Oakland Raiders RB Darren McFadden is not on his team's injury report this week, but he does headline my editorial take on this subject for NFL Week 9. I'll tell you why.
McFadden is getting too many carries in a scheme that does not suit his strengths. I have said it from day one, but the issue still remains somehow. It seems so obvious.
Many, like me, spent last Sunday's afternoon games yelling at their televisions.
"Does Jamaal Charles even play for the Kansas City Chiefs anymore?! Did fat Peyton Hillis take his job?!?! DAYYY-BOLLL you fool!!!" (Throws remote control across room after botched third-down screen to Shaun Draughn.)
Raiders fans were similarly frustrated. McFadden is having his explosiveness stretched out to an unrecognizable level, just like the run plays he is attempting to execute. His center of gravity is too high to make a quick read off a roving safety, and his instincts come most naturally at the second level after being sprung by a good lead block.
Darren McFadden sees holes created off of bodies, not imaginary lanes that are supposed to be there on paper.
This is not exactly hot-off-the-press news. You switch to man-blocking, Run DMC goes off. It is just how things have proven to be. Why switch back to the Tom Cable era?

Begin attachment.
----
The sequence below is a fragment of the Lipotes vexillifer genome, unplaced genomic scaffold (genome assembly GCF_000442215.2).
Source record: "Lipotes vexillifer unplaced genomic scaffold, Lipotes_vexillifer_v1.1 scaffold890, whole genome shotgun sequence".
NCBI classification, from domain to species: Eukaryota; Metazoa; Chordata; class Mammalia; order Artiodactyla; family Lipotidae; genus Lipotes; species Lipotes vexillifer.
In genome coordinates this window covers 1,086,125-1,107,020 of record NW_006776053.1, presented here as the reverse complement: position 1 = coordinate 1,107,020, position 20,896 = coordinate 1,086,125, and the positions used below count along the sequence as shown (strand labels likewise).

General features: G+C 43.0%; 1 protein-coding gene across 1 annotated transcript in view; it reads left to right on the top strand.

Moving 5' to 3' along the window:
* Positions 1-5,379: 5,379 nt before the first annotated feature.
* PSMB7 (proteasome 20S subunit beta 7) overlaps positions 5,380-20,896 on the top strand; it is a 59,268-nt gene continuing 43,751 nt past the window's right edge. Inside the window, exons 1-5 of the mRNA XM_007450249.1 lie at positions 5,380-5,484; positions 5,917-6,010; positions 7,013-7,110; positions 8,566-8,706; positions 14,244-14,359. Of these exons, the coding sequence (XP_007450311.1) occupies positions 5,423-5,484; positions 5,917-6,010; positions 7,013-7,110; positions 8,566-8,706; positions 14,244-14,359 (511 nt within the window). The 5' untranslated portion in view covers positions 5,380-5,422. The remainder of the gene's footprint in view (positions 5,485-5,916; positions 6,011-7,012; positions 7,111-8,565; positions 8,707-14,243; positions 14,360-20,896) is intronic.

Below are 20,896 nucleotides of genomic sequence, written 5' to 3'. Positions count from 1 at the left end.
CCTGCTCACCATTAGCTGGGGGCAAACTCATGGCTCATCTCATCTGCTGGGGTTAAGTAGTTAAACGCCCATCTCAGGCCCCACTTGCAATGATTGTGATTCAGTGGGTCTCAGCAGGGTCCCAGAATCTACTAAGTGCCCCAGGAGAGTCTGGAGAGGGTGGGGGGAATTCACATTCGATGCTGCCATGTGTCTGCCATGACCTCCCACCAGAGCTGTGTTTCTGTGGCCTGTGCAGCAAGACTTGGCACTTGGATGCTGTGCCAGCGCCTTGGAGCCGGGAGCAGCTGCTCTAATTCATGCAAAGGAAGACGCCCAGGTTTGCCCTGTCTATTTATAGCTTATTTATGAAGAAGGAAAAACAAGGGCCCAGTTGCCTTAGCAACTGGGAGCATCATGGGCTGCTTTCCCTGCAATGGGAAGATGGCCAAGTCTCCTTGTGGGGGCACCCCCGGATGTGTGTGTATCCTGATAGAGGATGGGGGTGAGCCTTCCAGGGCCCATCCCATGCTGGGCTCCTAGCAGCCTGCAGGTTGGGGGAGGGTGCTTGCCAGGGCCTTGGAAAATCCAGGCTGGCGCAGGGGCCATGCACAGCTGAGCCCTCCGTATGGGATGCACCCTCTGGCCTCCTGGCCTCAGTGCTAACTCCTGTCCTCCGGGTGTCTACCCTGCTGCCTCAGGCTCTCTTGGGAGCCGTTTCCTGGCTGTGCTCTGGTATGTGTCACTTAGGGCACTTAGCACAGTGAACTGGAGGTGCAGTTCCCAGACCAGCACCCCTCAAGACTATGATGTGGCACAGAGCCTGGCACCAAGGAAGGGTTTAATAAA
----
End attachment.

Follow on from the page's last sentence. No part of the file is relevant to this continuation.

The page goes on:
Furthermore, why make Darren McFadden into a volume back? The NFL's biggest injury risk should not be used in this manner, pounding out a useless set of plays that are doomed to fail the moment they are called in the huddle.
He's going to get hurt.
It's terrible because the rest-of-season schedule for Oakland RBs looks so good, but, the "tweaks" to the system are not enough. Coming off bye, I was hoping they would be, but they aren't. Not yet, at least.
McFadden is not a volume back who can hold up like Marshawn Lynch or Ray Rice. He is not a back who you depend on for grind-it-out production on a week-in, week-out basis. Backup Mike Goodson actually appears to have a style and body better suited for the offense that HC Dennis Allen has given OC Greg Knapp the authority, for some reason, to employ.
Before we get on to the implications of fantasy injuries that have already happened coming into Week 9, let's just take a moment to think about this one that is likely to happen.
In the event Darren McFadden gets hurt, you can expect a 2011 C.J. Spiller-type of stretch run performance out of Goodson. He is that type of player, and this is that type of situation.
Starting this week, if he is available, I will be rostering Goodson minutes before the Sunday games kick off, and dropping my least valuable bench player in exchange. If McFadden does get hurt, I don't want my league mates getting Goodson when waivers run on Tuesday.
Remember I told you.
Let's move on. These are the Week 9 fantasy implications for injuries that have already occurred.